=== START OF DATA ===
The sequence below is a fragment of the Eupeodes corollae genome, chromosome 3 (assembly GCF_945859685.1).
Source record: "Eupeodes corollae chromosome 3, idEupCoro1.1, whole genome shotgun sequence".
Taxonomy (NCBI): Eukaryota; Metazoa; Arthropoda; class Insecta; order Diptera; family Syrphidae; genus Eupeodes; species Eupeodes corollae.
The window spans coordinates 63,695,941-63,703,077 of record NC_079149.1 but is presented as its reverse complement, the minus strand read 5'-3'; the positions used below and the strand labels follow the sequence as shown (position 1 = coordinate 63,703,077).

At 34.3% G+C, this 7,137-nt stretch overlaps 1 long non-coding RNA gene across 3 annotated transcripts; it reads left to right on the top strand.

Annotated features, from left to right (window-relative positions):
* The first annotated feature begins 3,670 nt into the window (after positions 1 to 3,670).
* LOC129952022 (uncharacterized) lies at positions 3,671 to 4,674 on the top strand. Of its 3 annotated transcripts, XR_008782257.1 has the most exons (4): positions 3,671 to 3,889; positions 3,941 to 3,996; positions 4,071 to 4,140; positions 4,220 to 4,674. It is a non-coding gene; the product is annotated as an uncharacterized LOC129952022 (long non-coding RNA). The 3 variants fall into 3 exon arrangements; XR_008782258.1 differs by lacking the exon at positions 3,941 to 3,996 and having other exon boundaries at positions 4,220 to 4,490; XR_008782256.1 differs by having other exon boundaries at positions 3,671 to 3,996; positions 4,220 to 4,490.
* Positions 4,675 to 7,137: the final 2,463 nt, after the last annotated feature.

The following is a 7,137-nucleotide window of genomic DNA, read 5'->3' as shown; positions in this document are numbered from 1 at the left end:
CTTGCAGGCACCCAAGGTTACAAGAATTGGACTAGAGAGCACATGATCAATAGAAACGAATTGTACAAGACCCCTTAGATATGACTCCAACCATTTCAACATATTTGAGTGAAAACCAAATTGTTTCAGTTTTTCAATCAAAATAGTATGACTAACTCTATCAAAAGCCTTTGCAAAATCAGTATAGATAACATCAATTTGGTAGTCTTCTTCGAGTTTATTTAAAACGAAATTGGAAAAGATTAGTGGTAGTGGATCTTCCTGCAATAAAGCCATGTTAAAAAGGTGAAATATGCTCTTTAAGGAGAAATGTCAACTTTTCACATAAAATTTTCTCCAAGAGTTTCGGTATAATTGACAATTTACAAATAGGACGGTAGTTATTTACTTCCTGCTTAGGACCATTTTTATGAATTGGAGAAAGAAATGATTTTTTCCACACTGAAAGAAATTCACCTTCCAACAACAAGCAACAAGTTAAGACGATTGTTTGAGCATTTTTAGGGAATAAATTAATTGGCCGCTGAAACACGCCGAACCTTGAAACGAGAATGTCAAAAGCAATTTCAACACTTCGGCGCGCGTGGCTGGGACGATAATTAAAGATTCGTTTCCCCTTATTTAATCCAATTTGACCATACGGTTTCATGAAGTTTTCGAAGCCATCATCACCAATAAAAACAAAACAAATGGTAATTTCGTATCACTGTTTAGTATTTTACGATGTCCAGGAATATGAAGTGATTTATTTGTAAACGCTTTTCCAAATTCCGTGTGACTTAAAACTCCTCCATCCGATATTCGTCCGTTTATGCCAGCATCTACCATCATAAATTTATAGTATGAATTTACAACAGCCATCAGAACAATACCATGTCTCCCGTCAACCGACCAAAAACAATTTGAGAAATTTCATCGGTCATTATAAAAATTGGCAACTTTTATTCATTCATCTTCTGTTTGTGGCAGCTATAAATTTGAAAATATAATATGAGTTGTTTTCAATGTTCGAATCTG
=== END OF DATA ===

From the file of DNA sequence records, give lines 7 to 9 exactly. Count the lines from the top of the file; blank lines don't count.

* The first annotated feature begins 3,670 nt into the window (after positions 1 to 3,670).
* LOC129952022 (uncharacterized) lies at positions 3,671 to 4,674 on the top strand. Of its 3 annotated transcripts, XR_008782257.1 has the most exons (4): positions 3,671 to 3,889; positions 3,941 to 3,996; positions 4,071 to 4,140; positions 4,220 to 4,674. It is a non-coding gene; the product is annotated as an uncharacterized LOC129952022 (long non-coding RNA). The 3 variants fall into 3 exon arrangements; XR_008782258.1 differs by lacking the exon at positions 3,941 to 3,996 and having other exon boundaries at positions 4,220 to 4,490; XR_008782256.1 differs by having other exon boundaries at positions 3,671 to 3,996; positions 4,220 to 4,490.
* Positions 4,675 to 7,137: the final 2,463 nt, after the last annotated feature.